Diana Furchtgott-Roth

– Diana Furchtgott-Roth, former chief economist at the U.S. Department of Labor, is a senior fellow at the Hudson Institute. –

It’s welcome news that President Obama will turn his attention to immigration reform this year, as was announced on Wednesday by Deputy Assistant to the President Cecilia Muñoz. Economic recovery will happen more quickly if both high- and low-skill immigrants are permitted to enter the United States and work legally.

Two years ago, when Congress was considering comprehensive immigration reform, both President Bush’s Council of Economic Advisers and the Congressional Budget Office, headed by Peter Orszag, an economist closely identified with the Democratic Party, estimated that the benefits of additional immigrants outweighed the costs. If Congress allowed more immigration, then American taxpayers would come out ahead financially.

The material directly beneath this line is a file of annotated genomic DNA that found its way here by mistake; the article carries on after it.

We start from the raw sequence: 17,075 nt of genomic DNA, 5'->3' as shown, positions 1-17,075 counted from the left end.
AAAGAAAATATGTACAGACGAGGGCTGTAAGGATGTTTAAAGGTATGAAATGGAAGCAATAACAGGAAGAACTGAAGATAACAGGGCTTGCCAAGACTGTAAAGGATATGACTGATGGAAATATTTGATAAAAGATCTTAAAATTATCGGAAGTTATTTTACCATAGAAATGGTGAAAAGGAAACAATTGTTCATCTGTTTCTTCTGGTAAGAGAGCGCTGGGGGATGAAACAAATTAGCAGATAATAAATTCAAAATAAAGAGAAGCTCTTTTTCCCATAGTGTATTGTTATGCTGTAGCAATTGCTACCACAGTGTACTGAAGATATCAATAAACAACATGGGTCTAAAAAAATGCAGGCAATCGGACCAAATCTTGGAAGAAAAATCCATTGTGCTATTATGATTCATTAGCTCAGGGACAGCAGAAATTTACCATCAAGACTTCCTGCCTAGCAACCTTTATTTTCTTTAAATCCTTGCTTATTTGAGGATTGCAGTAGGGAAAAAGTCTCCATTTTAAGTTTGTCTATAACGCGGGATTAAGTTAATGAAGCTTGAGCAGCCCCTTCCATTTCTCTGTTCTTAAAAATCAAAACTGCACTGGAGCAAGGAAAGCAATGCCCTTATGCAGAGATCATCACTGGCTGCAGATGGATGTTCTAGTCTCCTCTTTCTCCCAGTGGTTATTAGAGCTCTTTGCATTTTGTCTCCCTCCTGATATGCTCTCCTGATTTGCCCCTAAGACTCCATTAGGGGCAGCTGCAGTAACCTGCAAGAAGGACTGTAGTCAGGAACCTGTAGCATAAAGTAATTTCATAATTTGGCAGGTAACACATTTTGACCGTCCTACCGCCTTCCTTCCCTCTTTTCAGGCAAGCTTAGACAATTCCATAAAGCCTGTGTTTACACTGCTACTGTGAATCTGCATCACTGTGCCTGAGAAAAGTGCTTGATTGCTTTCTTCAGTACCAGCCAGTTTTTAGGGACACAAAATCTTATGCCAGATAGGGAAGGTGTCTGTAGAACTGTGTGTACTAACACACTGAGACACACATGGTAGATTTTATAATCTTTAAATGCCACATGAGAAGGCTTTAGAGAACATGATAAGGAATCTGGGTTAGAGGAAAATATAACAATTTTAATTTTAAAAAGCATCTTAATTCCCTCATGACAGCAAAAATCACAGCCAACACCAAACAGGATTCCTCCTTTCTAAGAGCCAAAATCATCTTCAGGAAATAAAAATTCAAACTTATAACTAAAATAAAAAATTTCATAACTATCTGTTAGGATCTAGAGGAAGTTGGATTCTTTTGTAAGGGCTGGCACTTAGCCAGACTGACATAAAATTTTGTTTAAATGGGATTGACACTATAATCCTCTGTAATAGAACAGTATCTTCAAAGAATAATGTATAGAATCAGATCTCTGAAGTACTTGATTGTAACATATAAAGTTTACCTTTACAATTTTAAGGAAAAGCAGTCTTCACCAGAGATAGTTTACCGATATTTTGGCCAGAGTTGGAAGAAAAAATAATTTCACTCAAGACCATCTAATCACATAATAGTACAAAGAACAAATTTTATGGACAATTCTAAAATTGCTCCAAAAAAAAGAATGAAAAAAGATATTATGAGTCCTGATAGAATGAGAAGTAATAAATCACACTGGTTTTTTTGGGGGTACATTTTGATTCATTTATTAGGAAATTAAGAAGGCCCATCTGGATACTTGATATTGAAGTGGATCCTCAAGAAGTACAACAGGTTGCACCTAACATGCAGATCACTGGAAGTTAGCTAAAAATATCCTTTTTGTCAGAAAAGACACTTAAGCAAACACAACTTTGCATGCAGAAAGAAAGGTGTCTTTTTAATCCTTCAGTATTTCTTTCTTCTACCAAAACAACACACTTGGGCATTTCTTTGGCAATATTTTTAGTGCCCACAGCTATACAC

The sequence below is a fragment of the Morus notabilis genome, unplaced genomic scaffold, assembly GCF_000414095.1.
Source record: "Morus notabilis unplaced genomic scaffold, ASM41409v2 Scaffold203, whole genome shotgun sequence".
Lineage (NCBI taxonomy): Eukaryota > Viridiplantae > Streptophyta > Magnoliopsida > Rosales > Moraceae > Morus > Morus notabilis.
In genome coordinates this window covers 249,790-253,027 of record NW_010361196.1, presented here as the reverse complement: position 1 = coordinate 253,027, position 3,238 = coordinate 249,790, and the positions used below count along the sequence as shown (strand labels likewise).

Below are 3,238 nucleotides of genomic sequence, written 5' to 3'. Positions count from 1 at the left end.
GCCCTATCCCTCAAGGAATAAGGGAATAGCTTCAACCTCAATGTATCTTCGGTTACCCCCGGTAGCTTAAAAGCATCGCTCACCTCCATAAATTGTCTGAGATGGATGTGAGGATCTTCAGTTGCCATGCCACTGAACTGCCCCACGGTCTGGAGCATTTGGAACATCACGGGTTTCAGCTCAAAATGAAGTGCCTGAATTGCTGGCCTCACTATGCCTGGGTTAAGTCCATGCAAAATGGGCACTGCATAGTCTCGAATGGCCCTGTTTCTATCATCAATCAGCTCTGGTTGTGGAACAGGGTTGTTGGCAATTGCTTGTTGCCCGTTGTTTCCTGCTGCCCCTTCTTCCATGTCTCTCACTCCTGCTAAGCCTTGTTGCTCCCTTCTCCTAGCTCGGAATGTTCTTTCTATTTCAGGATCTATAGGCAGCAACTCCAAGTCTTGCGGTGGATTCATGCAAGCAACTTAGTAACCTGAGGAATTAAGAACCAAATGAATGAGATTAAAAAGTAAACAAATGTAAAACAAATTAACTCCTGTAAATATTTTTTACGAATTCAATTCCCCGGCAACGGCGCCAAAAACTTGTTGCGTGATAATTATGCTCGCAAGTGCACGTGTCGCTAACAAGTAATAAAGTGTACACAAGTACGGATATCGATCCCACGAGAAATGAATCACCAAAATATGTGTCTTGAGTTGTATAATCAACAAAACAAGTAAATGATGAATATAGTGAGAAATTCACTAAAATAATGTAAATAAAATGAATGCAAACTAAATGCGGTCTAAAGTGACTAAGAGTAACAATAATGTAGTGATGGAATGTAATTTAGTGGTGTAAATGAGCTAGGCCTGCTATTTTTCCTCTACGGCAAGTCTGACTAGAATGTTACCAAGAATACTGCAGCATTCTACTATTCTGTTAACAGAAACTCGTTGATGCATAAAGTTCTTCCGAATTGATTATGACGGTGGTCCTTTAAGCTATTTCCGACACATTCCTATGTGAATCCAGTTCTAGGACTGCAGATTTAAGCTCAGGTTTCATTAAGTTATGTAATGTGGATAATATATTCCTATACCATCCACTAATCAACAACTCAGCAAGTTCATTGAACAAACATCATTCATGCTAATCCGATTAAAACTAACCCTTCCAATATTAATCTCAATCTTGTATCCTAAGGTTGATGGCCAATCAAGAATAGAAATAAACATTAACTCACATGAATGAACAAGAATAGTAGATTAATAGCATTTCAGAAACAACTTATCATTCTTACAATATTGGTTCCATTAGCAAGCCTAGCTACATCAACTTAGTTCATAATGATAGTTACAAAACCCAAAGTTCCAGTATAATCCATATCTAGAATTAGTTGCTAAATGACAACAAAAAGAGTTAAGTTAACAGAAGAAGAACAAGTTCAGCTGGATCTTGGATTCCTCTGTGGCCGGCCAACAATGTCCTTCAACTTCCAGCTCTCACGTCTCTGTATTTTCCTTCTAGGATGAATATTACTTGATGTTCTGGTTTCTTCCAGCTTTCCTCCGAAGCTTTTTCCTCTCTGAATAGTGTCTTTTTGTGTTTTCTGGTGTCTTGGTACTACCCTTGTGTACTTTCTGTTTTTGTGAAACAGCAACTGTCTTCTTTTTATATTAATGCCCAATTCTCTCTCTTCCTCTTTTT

Yet, after Congress refused to pass President Bush’s plan to allow most undocumented workers to receive work visas and wait in line for citizenship, the Bush administration’s immigration policy deteriorated into a series of arbitrary raids on different companies, rounding up undocumented workers and deporting them, in many cases separating husbands and wives, parents and children.

We can do better. Although the unemployment rate reached 8.5 percent last month, the jobs are going to come back, and, as has been the case in the past, native-born Americans will want jobs that are different from those of immigrants, according to economics professor Giovanni Peri of the University of California at Davis.